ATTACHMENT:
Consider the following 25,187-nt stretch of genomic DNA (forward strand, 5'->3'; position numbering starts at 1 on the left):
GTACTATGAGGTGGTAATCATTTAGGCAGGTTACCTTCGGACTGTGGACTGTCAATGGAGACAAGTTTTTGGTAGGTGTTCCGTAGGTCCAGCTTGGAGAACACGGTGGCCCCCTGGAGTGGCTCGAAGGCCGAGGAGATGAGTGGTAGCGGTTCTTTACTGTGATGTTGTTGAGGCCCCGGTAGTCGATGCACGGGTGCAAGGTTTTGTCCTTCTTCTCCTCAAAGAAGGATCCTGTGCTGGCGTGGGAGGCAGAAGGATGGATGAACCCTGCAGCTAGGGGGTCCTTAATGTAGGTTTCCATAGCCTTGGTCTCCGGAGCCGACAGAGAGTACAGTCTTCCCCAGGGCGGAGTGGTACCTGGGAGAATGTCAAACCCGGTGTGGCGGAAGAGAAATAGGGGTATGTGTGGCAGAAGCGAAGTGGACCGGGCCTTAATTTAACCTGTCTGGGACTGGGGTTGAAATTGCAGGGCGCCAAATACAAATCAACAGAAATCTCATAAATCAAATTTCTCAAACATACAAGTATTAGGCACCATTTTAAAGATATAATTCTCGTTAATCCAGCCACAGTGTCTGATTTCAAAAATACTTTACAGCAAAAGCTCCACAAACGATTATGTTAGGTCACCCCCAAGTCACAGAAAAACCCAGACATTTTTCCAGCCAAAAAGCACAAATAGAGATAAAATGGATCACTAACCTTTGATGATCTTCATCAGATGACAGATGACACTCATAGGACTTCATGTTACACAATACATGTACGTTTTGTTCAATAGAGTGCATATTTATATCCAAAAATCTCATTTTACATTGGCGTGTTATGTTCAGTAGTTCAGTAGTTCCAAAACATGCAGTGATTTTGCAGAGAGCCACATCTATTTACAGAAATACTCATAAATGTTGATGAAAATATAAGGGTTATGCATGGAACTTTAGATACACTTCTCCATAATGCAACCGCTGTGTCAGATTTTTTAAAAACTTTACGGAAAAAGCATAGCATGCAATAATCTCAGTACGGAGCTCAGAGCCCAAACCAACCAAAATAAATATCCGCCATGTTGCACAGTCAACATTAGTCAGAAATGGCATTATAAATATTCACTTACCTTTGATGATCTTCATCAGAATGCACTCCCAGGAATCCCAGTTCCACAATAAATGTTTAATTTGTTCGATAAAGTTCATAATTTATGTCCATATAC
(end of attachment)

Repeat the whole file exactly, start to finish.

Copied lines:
Consider the following 25,187-nt stretch of genomic DNA (forward strand, 5'->3'; position numbering starts at 1 on the left):
GTACTATGAGGTGGTAATCATTTAGGCAGGTTACCTTCGGACTGTGGACTGTCAATGGAGACAAGTTTTTGGTAGGTGTTCCGTAGGTCCAGCTTGGAGAACACGGTGGCCCCCTGGAGTGGCTCGAAGGCCGAGGAGATGAGTGGTAGCGGTTCTTTACTGTGATGTTGTTGAGGCCCCGGTAGTCGATGCACGGGTGCAAGGTTTTGTCCTTCTTCTCCTCAAAGAAGGATCCTGTGCTGGCGTGGGAGGCAGAAGGATGGATGAACCCTGCAGCTAGGGGGTCCTTAATGTAGGTTTCCATAGCCTTGGTCTCCGGAGCCGACAGAGAGTACAGTCTTCCCCAGGGCGGAGTGGTACCTGGGAGAATGTCAAACCCGGTGTGGCGGAAGAGAAATAGGGGTATGTGTGGCAGAAGCGAAGTGGACCGGGCCTTAATTTAACCTGTCTGGGACTGGGGTTGAAATTGCAGGGCGCCAAATACAAATCAACAGAAATCTCATAAATCAAATTTCTCAAACATACAAGTATTAGGCACCATTTTAAAGATATAATTCTCGTTAATCCAGCCACAGTGTCTGATTTCAAAAATACTTTACAGCAAAAGCTCCACAAACGATTATGTTAGGTCACCCCCAAGTCACAGAAAAACCCAGACATTTTTCCAGCCAAAAAGCACAAATAGAGATAAAATGGATCACTAACCTTTGATGATCTTCATCAGATGACAGATGACACTCATAGGACTTCATGTTACACAATACATGTACGTTTTGTTCAATAGAGTGCATATTTATATCCAAAAATCTCATTTTACATTGGCGTGTTATGTTCAGTAGTTCAGTAGTTCCAAAACATGCAGTGATTTTGCAGAGAGCCACATCTATTTACAGAAATACTCATAAATGTTGATGAAAATATAAGGGTTATGCATGGAACTTTAGATACACTTCTCCATAATGCAACCGCTGTGTCAGATTTTTTAAAAACTTTACGGAAAAAGCATAGCATGCAATAATCTCAGTACGGAGCTCAGAGCCCAAACCAACCAAAATAAATATCCGCCATGTTGCACAGTCAACATTAGTCAGAAATGGCATTATAAATATTCACTTACCTTTGATGATCTTCATCAGAATGCACTCCCAGGAATCCCAGTTCCACAATAAATGTTTAATTTGTTCGATAAAGTTCATAATTTATGTCCATATAC